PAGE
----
Postal Service first to try online reverse auctions
- By William Matthews
- Apr 17, 2000
The U.S. Postal Service has put its stamp of approval — at least tentatively — on online auctions.
USPS next month plans to receive bids via the Internet when it picks
suppliers for pre-printed and pre-stamped envelopes, for fuel and for leases
on truck trailers.
The move makes the Postal Service the first federal agency to wade into
the fast-growing realm of business-to-business Internet auctions, where
prices are bid down instead of up.
The Postal Service hopes to shave 10 percent off the cost of envelopes,
$5 million to $7 million a year on fuel and $3 million to $4 million a year
on trailer leases, said USPS spokesman Gerry Kreienkamp.
FreeMarkets Inc., a pioneer in business-to-business online auctions,
will direct traffic through this intersection of e-commerce and "snail mail."
"This is a test to see what kind of savings we can get from these reverse
auctions," Kreienkamp said.
Business-to-business auctions are vastly different from the standard
procurement process in which contracts are awarded on the basis of sealed
bids and bidders have only one chance to submit the winning offer.
Online auctions are "dynamic," meaning companies typically submit several
bids over the course of an hour or two. The live competition tends to drive
the price steadily lower as bidders jockey to win a contract. The auctions
often are referred to as "reverse auctions" because prices go down rather
In place of the Postal Service publishing the usual requests for quotations
and companies responding with a bid, FreeMarkets will assemble a pool of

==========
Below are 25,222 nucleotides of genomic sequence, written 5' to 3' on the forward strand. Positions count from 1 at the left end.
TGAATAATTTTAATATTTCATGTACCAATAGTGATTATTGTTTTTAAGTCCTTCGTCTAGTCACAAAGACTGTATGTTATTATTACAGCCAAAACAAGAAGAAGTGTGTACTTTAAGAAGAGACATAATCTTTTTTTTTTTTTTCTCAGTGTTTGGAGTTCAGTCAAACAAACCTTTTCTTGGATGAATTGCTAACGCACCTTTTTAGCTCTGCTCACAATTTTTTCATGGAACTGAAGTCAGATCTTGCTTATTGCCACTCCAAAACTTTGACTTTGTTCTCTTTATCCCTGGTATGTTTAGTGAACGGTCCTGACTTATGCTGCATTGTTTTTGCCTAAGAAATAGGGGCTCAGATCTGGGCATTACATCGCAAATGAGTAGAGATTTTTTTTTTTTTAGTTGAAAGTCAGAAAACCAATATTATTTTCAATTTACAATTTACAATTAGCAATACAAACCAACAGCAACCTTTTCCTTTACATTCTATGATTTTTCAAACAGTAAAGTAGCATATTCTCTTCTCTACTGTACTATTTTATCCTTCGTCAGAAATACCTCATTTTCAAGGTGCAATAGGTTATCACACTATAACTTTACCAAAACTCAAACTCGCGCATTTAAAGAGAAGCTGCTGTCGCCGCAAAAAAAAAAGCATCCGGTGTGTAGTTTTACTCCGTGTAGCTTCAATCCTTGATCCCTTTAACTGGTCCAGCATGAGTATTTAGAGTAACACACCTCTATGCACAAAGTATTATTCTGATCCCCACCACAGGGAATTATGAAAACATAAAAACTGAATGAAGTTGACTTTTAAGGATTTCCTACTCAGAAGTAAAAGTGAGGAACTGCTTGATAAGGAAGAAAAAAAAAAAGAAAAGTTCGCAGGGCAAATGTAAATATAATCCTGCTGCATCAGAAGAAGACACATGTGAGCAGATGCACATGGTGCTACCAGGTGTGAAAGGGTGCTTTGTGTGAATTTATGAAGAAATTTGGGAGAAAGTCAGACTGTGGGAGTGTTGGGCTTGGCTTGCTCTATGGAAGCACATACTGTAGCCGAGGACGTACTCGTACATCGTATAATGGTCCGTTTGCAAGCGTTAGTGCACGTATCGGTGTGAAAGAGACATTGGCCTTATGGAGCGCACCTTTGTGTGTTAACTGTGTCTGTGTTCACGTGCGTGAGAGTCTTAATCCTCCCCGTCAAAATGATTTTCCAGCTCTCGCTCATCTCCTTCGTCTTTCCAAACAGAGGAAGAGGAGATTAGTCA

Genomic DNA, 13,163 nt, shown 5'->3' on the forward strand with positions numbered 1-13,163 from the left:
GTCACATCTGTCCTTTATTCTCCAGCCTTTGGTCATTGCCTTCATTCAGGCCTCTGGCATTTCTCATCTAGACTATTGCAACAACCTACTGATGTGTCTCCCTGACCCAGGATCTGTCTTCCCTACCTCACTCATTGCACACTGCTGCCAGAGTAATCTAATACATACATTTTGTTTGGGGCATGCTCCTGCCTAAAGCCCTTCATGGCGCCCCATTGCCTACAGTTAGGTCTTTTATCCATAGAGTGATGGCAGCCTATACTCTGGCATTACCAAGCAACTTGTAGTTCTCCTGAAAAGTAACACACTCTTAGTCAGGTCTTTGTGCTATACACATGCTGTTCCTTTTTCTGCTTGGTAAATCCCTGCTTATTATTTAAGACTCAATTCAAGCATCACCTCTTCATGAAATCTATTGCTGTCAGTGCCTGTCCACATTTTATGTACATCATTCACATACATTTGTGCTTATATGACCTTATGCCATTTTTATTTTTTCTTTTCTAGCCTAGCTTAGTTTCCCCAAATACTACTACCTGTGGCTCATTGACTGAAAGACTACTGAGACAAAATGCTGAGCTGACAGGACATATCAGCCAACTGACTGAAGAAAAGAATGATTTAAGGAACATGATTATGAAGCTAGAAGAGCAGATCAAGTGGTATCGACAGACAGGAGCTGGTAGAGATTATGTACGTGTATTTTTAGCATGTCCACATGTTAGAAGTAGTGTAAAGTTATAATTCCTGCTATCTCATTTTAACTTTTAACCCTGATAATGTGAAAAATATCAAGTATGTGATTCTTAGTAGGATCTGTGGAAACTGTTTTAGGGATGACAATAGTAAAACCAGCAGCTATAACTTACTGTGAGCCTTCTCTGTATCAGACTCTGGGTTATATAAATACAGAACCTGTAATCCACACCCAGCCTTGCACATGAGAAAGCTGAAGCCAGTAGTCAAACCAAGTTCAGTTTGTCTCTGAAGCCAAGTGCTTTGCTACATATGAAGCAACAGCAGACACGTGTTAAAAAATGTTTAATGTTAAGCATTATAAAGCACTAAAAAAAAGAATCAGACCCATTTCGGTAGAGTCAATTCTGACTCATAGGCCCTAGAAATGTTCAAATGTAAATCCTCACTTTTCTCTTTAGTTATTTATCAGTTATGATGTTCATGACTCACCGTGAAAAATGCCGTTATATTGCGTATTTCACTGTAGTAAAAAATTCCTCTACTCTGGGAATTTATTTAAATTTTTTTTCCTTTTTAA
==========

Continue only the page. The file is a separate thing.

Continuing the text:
bidders and "pre-qualify" participants to ensure that they can meet the
Postal Service's requirements, said David McCormick, FreeMarkets' vice president
for public-sector business.
Competition among bidders typically cuts costs 2 percent to 25 percent
in auctions conducted for businesses and state government agencies, McCormick
Postal Service auctions will be "hosted" in FreeMarkets' Pittsburgh
headquarters, but the companies interested in selling envelopes or leasing
trailers to the Postal Service won't be there. Instead, they will submit
bids via the Internet from computers at their home offices.
Postal Service officials won't be there either. They will be "passive
participants," probably watching the action on computer screens at the Postal
Service headquarters in Washington, D.C.
The Postal Service beat the General Services Administration and the
Defense Department in moving online to buy commodities. GSA has been planning
to test online auctions this spring, but has not set a date. And DOD says
online auctioning "has potential" to save the military money but has no
schedule for starting the service.
The Postal Service probably also set a speed record for decision-making.
McCormick said FreeMarkets had been "in discussions" with the mail service
about conducting online auctions only since January.